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Human choriogonadotropin (hCG): comparisons between determinations of intact hCG, free hCG beta-subunit, and "total" hCG + beta in serum during the first half of high-risk pregnancy.

Department of Obstetrics and Gynaecology, Sint-Radboud Hospital, Catholic University Nijmegen, The Netherlands.
Clinical Chemistry (Impact Factor: 7.15). 05/1990; 36(4):651-5.
Source: PubMed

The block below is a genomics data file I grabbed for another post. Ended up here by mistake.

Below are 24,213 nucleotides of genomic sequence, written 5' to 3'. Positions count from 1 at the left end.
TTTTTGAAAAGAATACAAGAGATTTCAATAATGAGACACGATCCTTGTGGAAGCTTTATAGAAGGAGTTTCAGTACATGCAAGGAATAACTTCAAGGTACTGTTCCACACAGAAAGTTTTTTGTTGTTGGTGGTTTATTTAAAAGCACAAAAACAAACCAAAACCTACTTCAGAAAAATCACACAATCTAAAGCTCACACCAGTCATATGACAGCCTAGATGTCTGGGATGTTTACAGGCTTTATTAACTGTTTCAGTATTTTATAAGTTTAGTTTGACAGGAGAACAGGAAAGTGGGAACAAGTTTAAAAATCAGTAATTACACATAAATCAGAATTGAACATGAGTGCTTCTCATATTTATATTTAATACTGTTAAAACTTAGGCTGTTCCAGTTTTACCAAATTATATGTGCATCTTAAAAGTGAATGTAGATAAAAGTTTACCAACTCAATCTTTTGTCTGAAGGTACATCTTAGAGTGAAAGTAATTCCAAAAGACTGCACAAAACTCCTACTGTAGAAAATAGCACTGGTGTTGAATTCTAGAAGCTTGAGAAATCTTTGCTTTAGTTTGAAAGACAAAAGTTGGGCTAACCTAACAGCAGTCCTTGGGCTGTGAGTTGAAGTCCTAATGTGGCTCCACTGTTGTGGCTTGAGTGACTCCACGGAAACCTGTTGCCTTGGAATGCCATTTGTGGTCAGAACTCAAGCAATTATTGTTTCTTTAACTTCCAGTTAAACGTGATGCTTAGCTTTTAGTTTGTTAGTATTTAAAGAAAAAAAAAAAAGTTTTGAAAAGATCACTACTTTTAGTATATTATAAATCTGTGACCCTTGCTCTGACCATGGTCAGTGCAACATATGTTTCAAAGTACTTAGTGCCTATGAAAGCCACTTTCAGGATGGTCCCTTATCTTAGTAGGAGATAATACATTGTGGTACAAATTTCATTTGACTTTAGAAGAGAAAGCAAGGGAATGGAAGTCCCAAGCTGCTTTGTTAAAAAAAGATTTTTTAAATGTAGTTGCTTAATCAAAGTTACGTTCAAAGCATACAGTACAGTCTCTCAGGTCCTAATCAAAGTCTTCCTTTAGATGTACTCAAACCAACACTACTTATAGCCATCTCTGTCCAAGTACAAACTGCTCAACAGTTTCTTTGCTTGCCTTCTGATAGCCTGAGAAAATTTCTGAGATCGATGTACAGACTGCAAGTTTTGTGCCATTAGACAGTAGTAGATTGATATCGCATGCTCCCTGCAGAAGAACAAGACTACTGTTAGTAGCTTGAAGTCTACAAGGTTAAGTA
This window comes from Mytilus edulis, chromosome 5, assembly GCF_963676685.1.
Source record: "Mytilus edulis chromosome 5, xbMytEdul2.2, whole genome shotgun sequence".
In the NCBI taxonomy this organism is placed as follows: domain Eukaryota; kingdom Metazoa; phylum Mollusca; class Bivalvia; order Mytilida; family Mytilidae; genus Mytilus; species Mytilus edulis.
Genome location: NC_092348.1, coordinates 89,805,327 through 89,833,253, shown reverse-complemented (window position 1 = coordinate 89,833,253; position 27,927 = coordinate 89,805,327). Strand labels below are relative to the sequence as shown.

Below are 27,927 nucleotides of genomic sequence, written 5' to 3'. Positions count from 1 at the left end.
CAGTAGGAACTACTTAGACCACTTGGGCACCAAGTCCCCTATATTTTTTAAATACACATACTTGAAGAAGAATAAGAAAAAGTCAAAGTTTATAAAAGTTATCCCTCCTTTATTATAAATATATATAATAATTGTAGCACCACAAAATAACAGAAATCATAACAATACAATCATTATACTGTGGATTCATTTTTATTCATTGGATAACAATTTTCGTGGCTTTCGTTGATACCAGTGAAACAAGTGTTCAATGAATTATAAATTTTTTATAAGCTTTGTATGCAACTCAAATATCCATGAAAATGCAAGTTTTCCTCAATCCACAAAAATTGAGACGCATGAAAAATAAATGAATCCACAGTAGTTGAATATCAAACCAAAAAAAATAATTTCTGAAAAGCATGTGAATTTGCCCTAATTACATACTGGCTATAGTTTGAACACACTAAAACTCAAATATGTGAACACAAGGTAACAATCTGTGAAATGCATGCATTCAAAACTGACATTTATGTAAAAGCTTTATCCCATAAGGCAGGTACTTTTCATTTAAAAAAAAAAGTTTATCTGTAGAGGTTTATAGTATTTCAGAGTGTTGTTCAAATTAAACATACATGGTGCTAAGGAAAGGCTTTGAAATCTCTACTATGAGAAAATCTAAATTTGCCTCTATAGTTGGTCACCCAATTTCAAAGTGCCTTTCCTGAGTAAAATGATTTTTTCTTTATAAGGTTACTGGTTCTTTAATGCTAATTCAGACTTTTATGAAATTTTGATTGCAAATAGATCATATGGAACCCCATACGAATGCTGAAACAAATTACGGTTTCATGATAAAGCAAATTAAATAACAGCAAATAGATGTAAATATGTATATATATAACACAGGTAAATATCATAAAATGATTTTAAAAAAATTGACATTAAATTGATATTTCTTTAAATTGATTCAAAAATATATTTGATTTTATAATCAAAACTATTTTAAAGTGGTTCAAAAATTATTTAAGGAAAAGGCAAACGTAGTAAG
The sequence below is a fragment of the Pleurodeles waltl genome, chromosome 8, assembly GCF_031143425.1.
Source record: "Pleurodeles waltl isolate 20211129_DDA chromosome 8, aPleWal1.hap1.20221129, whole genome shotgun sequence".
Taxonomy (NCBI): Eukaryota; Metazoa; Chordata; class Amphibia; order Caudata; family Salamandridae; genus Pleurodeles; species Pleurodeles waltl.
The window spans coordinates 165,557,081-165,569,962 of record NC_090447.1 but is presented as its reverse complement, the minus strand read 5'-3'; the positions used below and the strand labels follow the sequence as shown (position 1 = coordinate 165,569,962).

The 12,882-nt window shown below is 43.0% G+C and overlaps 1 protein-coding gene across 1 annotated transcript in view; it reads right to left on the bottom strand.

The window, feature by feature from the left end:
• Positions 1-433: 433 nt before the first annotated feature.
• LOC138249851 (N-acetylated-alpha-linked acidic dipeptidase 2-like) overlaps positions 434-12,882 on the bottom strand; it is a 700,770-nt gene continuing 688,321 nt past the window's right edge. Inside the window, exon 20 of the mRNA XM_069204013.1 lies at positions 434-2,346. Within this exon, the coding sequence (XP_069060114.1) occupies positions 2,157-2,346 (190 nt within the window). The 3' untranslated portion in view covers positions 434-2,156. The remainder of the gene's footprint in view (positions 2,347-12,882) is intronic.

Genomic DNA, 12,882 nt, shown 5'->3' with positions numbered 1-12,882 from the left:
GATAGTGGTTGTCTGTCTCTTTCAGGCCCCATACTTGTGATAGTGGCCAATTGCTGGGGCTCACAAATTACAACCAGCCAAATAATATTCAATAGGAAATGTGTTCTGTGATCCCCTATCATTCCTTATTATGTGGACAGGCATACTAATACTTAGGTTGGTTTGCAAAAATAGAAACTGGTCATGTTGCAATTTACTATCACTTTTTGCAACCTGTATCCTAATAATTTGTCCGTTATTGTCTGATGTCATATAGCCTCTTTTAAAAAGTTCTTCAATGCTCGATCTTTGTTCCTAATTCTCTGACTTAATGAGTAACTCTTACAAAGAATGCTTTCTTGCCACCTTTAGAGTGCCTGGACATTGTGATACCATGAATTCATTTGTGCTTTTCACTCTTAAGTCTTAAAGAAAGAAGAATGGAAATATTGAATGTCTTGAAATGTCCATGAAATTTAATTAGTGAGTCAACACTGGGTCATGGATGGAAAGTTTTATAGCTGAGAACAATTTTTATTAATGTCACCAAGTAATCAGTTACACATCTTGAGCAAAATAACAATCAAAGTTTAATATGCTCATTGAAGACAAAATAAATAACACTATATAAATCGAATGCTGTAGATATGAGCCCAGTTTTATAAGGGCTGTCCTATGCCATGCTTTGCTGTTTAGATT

ABSTRACT We have studied the concentrations of intact human choriogonadotropin (hCG) and the free hCG beta-subunit in blood samples from singleton pregnancies at risk for habitual or threatened abortion. The samples were obtained weekly between the 6th and 12th weeks and in the 14th and 16th weeks of gestational age. The concentrations of intact hCG, of the free hCG beta-subunit, and of "total" hCG (i.e., intact hCG and the free hCG beta-subunit: hCG + beta) were measured in serum by specific immunoassays. The distributional statistics (the 5th, 50th, and 95th percentiles) of "total" hCG + beta and of intact hCG showed very similar patterns, whereas the response curves for the free hCG beta-subunit showed very much lower serum concentrations. From these data we also estimated distributional statistics of the percent molar ratios of free hCG beta-subunit to intact hCG. We conclude that (a) the relatively small proportion of free hCG beta-subunit in serum during the first half of singleton pregnancy is far too low to interfere with the applied "total" hCG assay, as compared with the serum values obtained for intact hCG, and (b) the percent molar ratios of free hCG beta-subunit to intact hCG, or to "total" hCG + beta, never exceeded 1.0% throughout the period of pregnancy studied.

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